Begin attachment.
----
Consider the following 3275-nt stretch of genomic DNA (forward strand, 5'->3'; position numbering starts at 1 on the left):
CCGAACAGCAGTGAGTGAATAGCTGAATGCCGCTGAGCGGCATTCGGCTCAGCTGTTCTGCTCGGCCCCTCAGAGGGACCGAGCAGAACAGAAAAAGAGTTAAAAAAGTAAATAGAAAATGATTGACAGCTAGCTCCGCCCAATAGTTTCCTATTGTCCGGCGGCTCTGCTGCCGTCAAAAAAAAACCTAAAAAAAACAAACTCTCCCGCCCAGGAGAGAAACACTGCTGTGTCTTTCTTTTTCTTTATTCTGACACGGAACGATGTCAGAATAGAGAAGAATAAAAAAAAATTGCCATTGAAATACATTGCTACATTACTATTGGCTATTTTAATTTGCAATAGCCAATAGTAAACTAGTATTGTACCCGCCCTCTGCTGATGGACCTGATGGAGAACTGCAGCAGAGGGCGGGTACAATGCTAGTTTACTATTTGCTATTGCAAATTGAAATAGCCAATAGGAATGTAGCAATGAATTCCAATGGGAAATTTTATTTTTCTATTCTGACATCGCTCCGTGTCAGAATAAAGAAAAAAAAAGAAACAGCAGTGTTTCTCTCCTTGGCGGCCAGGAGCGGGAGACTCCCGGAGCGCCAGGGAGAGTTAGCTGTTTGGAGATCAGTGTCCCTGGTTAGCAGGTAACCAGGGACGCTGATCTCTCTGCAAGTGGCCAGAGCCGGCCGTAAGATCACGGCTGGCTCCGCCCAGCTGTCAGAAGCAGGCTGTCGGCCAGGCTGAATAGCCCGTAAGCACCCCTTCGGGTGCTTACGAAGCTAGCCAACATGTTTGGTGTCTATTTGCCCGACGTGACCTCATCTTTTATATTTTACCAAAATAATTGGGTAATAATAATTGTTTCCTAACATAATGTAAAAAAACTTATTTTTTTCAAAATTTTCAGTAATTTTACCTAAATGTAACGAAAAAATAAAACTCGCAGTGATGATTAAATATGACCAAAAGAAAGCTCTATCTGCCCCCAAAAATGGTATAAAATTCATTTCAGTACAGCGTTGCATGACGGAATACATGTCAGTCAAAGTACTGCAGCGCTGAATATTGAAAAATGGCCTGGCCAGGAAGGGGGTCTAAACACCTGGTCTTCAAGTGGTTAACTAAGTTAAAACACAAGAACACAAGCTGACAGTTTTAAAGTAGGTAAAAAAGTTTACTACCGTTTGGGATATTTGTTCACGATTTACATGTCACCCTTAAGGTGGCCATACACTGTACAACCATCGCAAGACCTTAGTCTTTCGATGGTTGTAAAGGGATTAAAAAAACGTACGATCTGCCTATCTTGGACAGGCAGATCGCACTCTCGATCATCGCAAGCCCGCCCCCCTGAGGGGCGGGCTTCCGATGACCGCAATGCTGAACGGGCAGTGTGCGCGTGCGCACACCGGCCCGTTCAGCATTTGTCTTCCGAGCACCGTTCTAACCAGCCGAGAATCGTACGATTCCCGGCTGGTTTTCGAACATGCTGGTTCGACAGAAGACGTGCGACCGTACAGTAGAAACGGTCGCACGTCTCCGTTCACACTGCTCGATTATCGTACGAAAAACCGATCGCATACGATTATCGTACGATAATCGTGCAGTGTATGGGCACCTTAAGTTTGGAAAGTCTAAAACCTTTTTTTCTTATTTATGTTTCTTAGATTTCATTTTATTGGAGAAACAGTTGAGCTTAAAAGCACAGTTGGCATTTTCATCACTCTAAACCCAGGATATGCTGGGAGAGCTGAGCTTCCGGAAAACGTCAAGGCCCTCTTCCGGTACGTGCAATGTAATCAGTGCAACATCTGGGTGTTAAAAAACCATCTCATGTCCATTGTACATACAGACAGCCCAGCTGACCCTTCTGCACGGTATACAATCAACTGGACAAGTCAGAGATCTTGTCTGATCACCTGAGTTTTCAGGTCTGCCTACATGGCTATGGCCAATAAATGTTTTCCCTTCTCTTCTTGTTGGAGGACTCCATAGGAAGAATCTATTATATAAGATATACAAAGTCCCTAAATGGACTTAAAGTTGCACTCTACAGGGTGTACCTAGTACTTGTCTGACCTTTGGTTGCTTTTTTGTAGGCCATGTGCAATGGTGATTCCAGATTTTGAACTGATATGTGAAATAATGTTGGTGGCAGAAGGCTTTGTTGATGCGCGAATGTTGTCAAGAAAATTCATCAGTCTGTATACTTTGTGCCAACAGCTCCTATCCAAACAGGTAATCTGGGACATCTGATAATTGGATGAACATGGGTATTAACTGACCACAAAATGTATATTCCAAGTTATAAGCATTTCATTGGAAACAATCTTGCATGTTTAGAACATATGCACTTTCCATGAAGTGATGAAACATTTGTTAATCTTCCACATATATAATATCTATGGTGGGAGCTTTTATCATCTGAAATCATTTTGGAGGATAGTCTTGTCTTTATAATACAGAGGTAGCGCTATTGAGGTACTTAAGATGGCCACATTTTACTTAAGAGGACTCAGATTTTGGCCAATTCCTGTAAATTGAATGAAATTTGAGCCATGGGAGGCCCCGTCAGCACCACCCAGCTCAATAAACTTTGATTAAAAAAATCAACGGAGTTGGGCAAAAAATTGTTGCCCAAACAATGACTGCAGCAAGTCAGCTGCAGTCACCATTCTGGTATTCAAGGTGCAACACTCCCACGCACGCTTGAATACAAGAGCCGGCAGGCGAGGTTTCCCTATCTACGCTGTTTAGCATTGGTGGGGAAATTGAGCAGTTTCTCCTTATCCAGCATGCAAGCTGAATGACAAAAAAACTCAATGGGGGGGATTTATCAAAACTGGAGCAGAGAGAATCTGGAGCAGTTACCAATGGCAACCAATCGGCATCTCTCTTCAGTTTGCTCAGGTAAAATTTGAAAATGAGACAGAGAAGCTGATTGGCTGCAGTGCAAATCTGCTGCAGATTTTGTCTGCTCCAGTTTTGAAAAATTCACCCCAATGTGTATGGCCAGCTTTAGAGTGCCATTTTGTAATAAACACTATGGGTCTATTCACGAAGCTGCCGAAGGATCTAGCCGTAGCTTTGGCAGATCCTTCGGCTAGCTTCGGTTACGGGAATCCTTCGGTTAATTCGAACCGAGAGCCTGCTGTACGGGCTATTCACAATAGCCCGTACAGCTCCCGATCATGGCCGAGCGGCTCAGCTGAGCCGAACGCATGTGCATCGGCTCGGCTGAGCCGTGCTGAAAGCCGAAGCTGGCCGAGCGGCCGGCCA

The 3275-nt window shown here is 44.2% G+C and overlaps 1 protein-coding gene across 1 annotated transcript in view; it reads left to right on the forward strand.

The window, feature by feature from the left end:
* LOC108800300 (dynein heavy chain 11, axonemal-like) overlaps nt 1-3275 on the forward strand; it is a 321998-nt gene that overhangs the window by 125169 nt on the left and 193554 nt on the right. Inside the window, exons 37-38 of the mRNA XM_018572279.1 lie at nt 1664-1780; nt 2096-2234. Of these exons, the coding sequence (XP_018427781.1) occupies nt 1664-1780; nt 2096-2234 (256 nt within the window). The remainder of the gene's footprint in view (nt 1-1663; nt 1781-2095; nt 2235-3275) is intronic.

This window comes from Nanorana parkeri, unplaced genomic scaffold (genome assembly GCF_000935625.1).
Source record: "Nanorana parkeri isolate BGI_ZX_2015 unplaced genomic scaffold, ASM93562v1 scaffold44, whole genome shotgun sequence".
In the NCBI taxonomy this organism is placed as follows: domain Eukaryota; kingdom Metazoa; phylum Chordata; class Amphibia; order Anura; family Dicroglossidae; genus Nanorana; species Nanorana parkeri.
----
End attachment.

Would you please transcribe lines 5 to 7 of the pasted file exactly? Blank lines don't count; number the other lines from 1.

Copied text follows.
* LOC108800300 (dynein heavy chain 11, axonemal-like) overlaps nt 1-3275 on the forward strand; it is a 321998-nt gene that overhangs the window by 125169 nt on the left and 193554 nt on the right. Inside the window, exons 37-38 of the mRNA XM_018572279.1 lie at nt 1664-1780; nt 2096-2234. Of these exons, the coding sequence (XP_018427781.1) occupies nt 1664-1780; nt 2096-2234 (256 nt within the window). The remainder of the gene's footprint in view (nt 1-1663; nt 1781-2095; nt 2235-3275) is intronic.

This window comes from Nanorana parkeri, unplaced genomic scaffold (genome assembly GCF_000935625.1).
Source record: "Nanorana parkeri isolate BGI_ZX_2015 unplaced genomic scaffold, ASM93562v1 scaffold44, whole genome shotgun sequence".